I’m not anti-Semitic, Lord Mayor of Dublin says after Palestine trip

Binyamin Netanyahu criticises Mícheál Mac Donncha for taking part in ‘anti-Israel’ conference

Lord Mayor of Dublin: “I have one message for the mayor,” Binyamin Netanyahu wrote on Facebook of Mícheál Mac Donncha. “You should be ashamed of yourself.” Photograph Nick Bradshaw

Lord Mayor of Dublin: “I have one message for the mayor,” Binyamin Netanyahu wrote on Facebook of Mícheál Mac Donncha. “You should be ashamed of yourself.” Photograph Nick Bradshaw

 

The Lord Mayor of Dublin has denied being anti-Semitic after he was criticised by the Irish Jewish community and Israel’s prime minister for attending a conference in Palestine this week.

The Sinn Féin councillor Mícheál Mac Donncha returned home on Friday after being informed by Israeli authorities at Ben Gurion airport that if he wished to return to the country he would have to seek special permission.

He rejected criticism for attending a conference this week in Ramallah that featured a large banner with an image of Hajj Amin al-Husseini, the pro-Nazi Palestinian mufti from the 1930s and 1940s.

“I didn’t know the image at the conference was of Hajj Amin al-Husseini. It was only brought to my attention afterwards,” he told The Irish Times. “I totally reject the accusation that I am or have ever been anti-Semitic.”

Mr Mac Donncha was invited by the Palestinian ambassador to Dublin to attend the conference, which focused on the status of Jerusalem in the wake of its recognition by the Trump administration as Israel’s capital.

Netanyahu criticises Mac Donncha on Facebook

Mícheál Mac Donncha leaves Israel

“I have one message for the mayor,” the Israeli prime minister, Binyamin Netanyahu, wrote on Facebook. “You should be ashamed of yourself.” He said “evidence” had been published in his book on the mufti’s collaboration with the Nazis during the Holocaust.

Mr Mac Donncha was also criticised by the Jewish Representative Council of Ireland, which said it was distressing that he had attended a gathering glorifying the anti-Semitic leader.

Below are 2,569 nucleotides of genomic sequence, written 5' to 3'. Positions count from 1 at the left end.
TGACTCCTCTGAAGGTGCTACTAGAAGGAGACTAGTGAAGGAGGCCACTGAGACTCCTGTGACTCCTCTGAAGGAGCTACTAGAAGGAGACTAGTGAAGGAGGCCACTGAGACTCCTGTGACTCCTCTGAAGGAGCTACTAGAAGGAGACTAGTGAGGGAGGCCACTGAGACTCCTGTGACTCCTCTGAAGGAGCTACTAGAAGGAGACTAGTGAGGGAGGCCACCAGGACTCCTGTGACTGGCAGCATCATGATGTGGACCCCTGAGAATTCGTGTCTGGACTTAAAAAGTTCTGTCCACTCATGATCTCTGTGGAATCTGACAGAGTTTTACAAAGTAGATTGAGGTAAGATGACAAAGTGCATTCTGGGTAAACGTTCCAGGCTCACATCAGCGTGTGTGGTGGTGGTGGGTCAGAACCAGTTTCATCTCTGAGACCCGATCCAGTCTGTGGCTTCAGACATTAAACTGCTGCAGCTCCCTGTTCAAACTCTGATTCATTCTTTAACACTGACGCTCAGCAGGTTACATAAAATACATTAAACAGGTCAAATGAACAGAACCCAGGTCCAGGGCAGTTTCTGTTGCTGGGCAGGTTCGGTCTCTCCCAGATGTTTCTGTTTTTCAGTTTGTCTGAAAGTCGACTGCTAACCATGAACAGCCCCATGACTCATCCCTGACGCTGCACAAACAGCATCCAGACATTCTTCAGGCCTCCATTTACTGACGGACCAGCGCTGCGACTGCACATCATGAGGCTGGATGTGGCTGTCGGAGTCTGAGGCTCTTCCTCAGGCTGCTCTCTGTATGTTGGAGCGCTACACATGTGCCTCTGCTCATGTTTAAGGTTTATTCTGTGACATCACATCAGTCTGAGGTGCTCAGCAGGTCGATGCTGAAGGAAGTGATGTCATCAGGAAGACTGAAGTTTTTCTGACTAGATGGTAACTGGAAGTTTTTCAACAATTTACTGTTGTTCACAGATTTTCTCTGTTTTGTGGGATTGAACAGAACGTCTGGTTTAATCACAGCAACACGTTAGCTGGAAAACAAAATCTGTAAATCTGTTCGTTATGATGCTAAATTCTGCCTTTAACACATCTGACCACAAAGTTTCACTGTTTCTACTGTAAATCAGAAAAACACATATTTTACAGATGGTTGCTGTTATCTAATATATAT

On Thursday Israeli foreign-ministry officials made it clear to Ireland’s Ambassador, Alison Kelly, that Israel expected a public and official Irish response to the conduct of Dublin City Council and the mayor, accused by Israel of conducting a campaign of anti-Israeli discrimination and hatred.

The Israeli authorities banned most participants from abroad attending the Ramallah event, but Mr Mac Donncha managed to pass through Ben Gurion airport on Tuesday night after Israeli officials misspelled his name on the warrant issued to prevent his entry to the country.

Conference speakers stressed the need to protect the holy sites in Jerusalem and criticised what they described as attempts by the Israeli authorities to “Judaise” the city.

“The criticism from Mr Netanyahu falls into the pattern of labelling as anti-Semitic anyone who criticises Israeli policies and, more importantly, of trying to prevent critics of Israel from travelling to the country,” Mr Mac Donncha said.

He stressed that he was a friend of the Jewish community and had hosted the Dublin Holocaust Memorial ceremony.

Hajj Amin al-Husseini was a Palestinian Arab nationalist and Muslim leader in Mandatory Palestine. He met Hitler in 1931, sided with the Nazis in the second World War and is seen as influential in introducing radical anti-Semitism to Islamic fundamentalist thought. In 1931 he organised the first conference on Jerusalem. The second conference was held in 2011, and this week’s event in Ramallah was the ninth gathering.